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Two months ago, I visited my mother and that visit changed her life. I had gone home as usual over the weekend. I noticed that she was not herself. She complained that she felt empty now that all my brothers and sisters are away from home.

"Why don't you take up a new hobby?" I persuaded. In the past, we could always excite one another with a new project. Once, she had called me to sign up for a cross-stitch competition. We spent the following three months stitching our 'masterpieces'. We didn't win anything but it gave us a sense of satisfaction and the pieces are now proudly displayed in our homes. I thought she could take up something like ceramic painting or flower arrangement this time, something that could lift her spirits and keep her occupied.

To my utter surprise, it turned out that there was one thing that she had always yearned to do: drive a car. "It's all your fault," Dad accused me. Now, if you knew my mother, you would understand why all of us felt a little horrified at the thought of her behind a steering wheel. She was always getting lost in a supermarket and she couldn't tell left from right. My father tried to dissuade her from learning to drive but to no avail. "I'll drive you anywhere you want to go. Haven't I always done that?" he tried again. But her mind was made up and there was nothing anyone could do to change it. Since I was the one who inspired her, I was given the task of getting her a driving instructor.

A week later, there she was in the driver's seat of a Kancil, a huge 'P' on either side of the windscreen, proclaiming her status to the world. My siblings and I gathered to give her moral support. Beside her sat a smiling Mr Maniam, a charming instructor in his fifties. She started the car and went jerking down the road as we waved goodbye. My dad gave me a reproachful look.

An hour later, they jerked back. Mr Maniam looked beaten and my mother tried to smile but her smile hardly reached her eyes. I sent her home and invited Mr Maniam home for tea. He confessed that in his long career, he had never taught someone like my mother. "She zigzagged from one side of the road to the next. She would signal left and turn right, ignoring traffic lights and any other road signs. Even a lorry had to make way for her. Aiyo!" he exclaimed. It took two cups of tea and some of my famous chocolate cake before he calmed down. I made him promise that he would not give up on my mother.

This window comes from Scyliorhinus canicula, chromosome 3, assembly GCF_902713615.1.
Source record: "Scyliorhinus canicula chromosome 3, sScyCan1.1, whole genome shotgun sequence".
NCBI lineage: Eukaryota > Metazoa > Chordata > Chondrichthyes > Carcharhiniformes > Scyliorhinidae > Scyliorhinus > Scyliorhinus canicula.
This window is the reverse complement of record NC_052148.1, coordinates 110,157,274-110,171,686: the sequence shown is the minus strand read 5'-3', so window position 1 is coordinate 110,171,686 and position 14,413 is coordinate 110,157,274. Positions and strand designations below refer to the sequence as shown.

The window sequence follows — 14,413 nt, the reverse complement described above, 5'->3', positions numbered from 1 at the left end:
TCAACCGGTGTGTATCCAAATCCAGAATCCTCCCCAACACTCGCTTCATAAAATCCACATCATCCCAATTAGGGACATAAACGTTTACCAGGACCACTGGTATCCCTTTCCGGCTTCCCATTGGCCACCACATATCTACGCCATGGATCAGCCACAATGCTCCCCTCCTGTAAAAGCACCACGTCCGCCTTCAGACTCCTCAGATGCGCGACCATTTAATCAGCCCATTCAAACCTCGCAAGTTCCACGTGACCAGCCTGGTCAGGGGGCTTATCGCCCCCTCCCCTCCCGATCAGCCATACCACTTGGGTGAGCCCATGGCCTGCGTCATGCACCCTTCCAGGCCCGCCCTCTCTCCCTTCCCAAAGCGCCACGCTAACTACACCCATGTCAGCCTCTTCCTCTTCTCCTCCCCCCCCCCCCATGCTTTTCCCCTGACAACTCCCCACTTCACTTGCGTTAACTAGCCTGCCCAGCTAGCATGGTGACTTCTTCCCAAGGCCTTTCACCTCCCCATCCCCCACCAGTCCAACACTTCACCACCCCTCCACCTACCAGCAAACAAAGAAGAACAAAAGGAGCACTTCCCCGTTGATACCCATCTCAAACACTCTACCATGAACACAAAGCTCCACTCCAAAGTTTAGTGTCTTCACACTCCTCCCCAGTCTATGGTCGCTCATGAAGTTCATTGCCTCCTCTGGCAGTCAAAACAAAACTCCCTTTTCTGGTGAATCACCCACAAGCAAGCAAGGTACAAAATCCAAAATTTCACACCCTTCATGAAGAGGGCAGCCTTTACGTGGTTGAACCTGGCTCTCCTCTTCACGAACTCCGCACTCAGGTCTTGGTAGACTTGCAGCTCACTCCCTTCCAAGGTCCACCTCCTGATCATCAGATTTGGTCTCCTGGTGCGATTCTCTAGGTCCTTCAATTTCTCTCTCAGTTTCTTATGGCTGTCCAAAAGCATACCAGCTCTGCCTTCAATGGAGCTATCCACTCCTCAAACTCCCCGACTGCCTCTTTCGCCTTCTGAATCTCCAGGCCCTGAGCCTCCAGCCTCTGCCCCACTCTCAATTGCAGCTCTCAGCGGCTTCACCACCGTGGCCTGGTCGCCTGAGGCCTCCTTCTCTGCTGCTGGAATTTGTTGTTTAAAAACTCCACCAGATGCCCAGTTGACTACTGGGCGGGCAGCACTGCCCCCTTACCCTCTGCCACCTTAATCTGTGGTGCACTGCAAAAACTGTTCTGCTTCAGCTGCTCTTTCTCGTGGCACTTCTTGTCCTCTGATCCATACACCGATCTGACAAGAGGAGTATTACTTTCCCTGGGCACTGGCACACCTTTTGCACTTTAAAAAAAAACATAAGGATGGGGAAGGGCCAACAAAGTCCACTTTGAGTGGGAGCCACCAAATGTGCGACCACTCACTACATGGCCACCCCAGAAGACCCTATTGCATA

So, for the next few lessons, they developed a routine. I would wave goodbye to her and an hour later, I would send her home while Mr Maniarn came to my house to recuperate. I would hear more of the crazy things my mother did, nodding politely and sympathizing with him. Some days, it was so bad that he refused my tea and went straight home. Once, they came back and Mr Maniarn had a little bump on his forehead. "Emergency brake lesson today?" I asked as I handed him some ice.

The driving test day finally came. She was a total wreck and she called me to come and prepare lunch for my dad. She bathed twice and sat waiting for Mr Maniam. We felt nervous too but we tried not to show it. To our amazement, mother passed with flying colors. She proudly drove Mr Maniam in her Kancil to my house and made the announcement. Mr Maniarn looked happy to get out of the car and out of her life.

Today, mother is happily chauffeuring her neighbors and grandchildren around. Anyone who needs a lift can always count on my mother. I can see that she enjoys her newfound freedom and there is that twinkle in her eye whenever she comes home after a spin in her car.


Based on the passage given, write a summary on :

the writer's role in helping her mother, and

everyone's reaction from the day she decided to lean to drive until she passed her driving test.


Your summary must:

be in continuous writing ( not in note form )

not be longer than 130 words, including the 10 words given below


Begin your summary as follow:

I asked my mother to take up a new hobby ...

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I asked my mother to take up a new hobby. When she wanted to learn driving, Dad blamed me for starting it. We felt worried a she has a poor sense of direction. Dad tried to dissuade her from driving but she was adamant. I got her a driving instructor. On her first lesson, we gave her our moral support. Later, her instructor complained that she drive him crazy with her driving. I had to calm him down and pleaded with him not to quit. I continued to sympathize with him after each lesson. On test day, I prepared lunch for Dad as Mother was nervous. We tried not to show our nervousness. To our surprise, she passed her test and her instructor was happy that it was finally over. (130 words)

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